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Leaders in search of followership by Kenneth Mikkelsen

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Kenneth Mikkelsen explores why leadership is so hard to exercise today in a conversation with professor Barbara Kellerman from Harvard University’s John F. Kennedy School of Government. This is a must read for everyone interested in leadership and management trends.

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Leaders in search of followership by Kenneth Mikkelsen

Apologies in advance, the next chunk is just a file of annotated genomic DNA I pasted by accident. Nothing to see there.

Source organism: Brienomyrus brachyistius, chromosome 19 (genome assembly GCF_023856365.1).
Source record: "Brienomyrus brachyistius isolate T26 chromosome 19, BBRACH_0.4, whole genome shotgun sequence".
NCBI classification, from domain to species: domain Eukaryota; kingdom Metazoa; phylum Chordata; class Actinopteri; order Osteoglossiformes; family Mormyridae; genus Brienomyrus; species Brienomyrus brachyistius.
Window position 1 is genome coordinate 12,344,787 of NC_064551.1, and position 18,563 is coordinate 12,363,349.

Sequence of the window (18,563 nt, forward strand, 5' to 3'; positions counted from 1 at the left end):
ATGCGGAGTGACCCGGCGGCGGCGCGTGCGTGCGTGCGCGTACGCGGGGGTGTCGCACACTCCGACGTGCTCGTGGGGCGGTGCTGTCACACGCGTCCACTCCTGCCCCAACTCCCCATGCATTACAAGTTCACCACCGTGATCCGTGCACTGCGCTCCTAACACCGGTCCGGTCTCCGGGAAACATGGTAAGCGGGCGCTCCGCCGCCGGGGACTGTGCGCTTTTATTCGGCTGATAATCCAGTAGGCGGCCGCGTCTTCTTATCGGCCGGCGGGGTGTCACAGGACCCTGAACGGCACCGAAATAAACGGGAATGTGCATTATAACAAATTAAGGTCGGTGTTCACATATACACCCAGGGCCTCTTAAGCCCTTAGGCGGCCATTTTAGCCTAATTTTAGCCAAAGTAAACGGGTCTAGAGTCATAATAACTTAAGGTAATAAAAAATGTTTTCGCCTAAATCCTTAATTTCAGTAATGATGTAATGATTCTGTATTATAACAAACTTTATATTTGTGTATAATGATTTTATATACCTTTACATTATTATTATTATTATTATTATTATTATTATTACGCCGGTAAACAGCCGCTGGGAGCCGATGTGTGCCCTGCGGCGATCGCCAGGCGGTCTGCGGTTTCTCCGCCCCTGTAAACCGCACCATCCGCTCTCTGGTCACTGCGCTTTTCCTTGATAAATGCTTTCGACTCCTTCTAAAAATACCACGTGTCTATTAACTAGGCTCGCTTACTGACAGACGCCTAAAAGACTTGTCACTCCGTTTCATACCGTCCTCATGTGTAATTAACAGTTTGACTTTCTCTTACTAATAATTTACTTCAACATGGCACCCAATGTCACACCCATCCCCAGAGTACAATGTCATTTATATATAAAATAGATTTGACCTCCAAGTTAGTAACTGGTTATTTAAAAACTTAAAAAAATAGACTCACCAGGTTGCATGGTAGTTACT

1. 1. Leaders  in  Search  of  Followership       By  Kenneth  Mikkelsen   5  October  2012     On   a   breezy   evening   of   November   4th   2008,   thousands   of   people   flocked   to   the   streets   of   downtown   Chicago.  The  excitement  grew  as  the  crowds  made  their  way  down  Michigan  Avenue  and  its  neighbouring   streets   towards   Grant   Park.   Finally,   after   nearly   two   years   of   intense   campaigning   in   primaries   and   the   general  election,  people  would  learn  the  name  of  the  44th  president  of  America.   Just  after  11  pm,  as  the  polls  closed  on  the  West  Coast,  Obama  was  named  the  winner  of  the  election  and   caused   the   crowd   in   and   around   the   park   to   erupt   into   an   historic   moment   of   jubilation.   Everywhere,   people   let   their   emotions   run   free   as   the   Blues   Brothers’   song,   “Sweet   Home   Chicago”,   rocked   the   air.   Around  midnight,  the  newly  elected  president,  Barack  Obama  walked  onto  the  blue-­‐carpeted  stage  with  his   wife,  Michelle,  and  their  daughters,  Malia  and  Sasha,  to  celebrate  the  victory.   “It’s  been  a  long  time  coming,  but  tonight,  because  of  what  we  did  on  this  day,  in  this  election,  at  this   defining  moment,  change  has  come  to  America,”  Obama  told  the  roaring  crowd  in  Grant  Park.   Barack  Obama’s  remarkable  journey  to  the  White  House  and  his  role  as  the  world’s  most  powerful  leader  is   a   central   story   in   a   recent   book,   The   End   of   Leadership,   by   Barbara   Kellerman,   professor   in   Public   Leadership   at   Harvard   University’s   John   F.   Kennedy   School   of   Government,   and   an   esteemed   expert   on   leadership  and  followership.  In  her  book,  Barbara  Kellerman  takes  a  critical  look  at  modern  leaders  and  why   we  are  so  fascinated  by  them  and  often  blindly  pursue  the  idea  of  great  leaders.   The  End  of  Leadership  challenges  a  widely  spread  perception  that  learning  about  and  copying  the  traits  and   characteristics  of  a  few  good  men  and  women  is  a  fast  track  to  success.  Kellerman  urges  us  to  increasingly   support  the  focus  on  individual  leaders’  personal  traits  with  a  broader  understanding  of  followership  and   the  context  that  leaders  operate  within  when  we  develop  leaders.   The  illusion  of  hero-­‐leaders   When   Americans   rallied   to   support   Barack   Obama   during   the   2008   presidential   campaign,   it   reflected   widespread  wishful  thinking  −  that  here  was  a  hero  of  our  times,  a  great  man  who  had  overcome  difficult   odds  to  bring  about  change  and  to  cure  what  is  ailing  the  American  society;  a  human  incarnation  of  “the   audacity  of  hope.”  But  according  to  Barbara  Kellerman,  reality  has  caught  up  with  Obama  and  his  followers.   “We  looked  at  Obama  as  our  first  black  president,  a  different  kind  of  leader.  He  promised  change  and  we   believed  in  it.  But  within  weeks,  months,  it  was  clear  that  this  presidency  would  be  quite  similar  to  other   presidencies.  There  are  those  who  argue  that  we  are  hardwired  to  look  for  and  long  for  hero-­‐leaders.  If  you   look  throughout  the  entire  course  of  human  history,  you  will  see  that  in  the  past,  much  more  than  the   present,  we  have  had  individual  leaders,  whether  queens  and  kings,  whether  presidents  or  prime  ministers,   who  are  much  more  powerful  and  authoritative  than  leaders  seem  to  be  now.